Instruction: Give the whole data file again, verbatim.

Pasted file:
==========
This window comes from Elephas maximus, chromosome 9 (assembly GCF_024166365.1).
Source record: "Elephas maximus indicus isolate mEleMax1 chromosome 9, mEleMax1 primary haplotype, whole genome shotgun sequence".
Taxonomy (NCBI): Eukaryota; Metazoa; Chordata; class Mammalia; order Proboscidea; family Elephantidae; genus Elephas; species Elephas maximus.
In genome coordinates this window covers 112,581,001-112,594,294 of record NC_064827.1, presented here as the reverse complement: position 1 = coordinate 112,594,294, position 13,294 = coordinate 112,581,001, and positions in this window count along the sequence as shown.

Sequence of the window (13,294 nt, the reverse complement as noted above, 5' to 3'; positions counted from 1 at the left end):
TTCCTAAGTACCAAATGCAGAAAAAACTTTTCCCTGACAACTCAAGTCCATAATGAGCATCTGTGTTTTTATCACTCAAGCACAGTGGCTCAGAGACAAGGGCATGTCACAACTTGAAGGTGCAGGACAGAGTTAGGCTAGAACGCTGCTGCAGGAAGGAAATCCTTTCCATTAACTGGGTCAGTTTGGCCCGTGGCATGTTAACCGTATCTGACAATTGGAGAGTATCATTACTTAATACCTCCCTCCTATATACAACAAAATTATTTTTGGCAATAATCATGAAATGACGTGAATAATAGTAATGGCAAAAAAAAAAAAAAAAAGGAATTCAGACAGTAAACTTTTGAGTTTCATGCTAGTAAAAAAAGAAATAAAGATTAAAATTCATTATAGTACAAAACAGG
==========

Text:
This window comes from Elephas maximus, chromosome 9 (assembly GCF_024166365.1).
Source record: "Elephas maximus indicus isolate mEleMax1 chromosome 9, mEleMax1 primary haplotype, whole genome shotgun sequence".
Taxonomy (NCBI): Eukaryota; Metazoa; Chordata; class Mammalia; order Proboscidea; family Elephantidae; genus Elephas; species Elephas maximus.
In genome coordinates this window covers 112,581,001-112,594,294 of record NC_064827.1, presented here as the reverse complement: position 1 = coordinate 112,594,294, position 13,294 = coordinate 112,581,001, and positions in this window count along the sequence as shown.

Sequence of the window (13,294 nt, the reverse complement as noted above, 5' to 3'; positions counted from 1 at the left end):
TTCCTAAGTACCAAATGCAGAAAAAACTTTTCCCTGACAACTCAAGTCCATAATGAGCATCTGTGTTTTTATCACTCAAGCACAGTGGCTCAGAGACAAGGGCATGTCACAACTTGAAGGTGCAGGACAGAGTTAGGCTAGAACGCTGCTGCAGGAAGGAAATCCTTTCCATTAACTGGGTCAGTTTGGCCCGTGGCATGTTAACCGTATCTGACAATTGGAGAGTATCATTACTTAATACCTCCCTCCTATATACAACAAAATTATTTTTGGCAATAATCATGAAATGACGTGAATAATAGTAATGGCAAAAAAAAAAAAAAAAAGGAATTCAGACAGTAAACTTTTGAGTTTCATGCTAGTAAAAAAAGAAATAAAGATTAAAATTCATTATAGTACAAAACAGG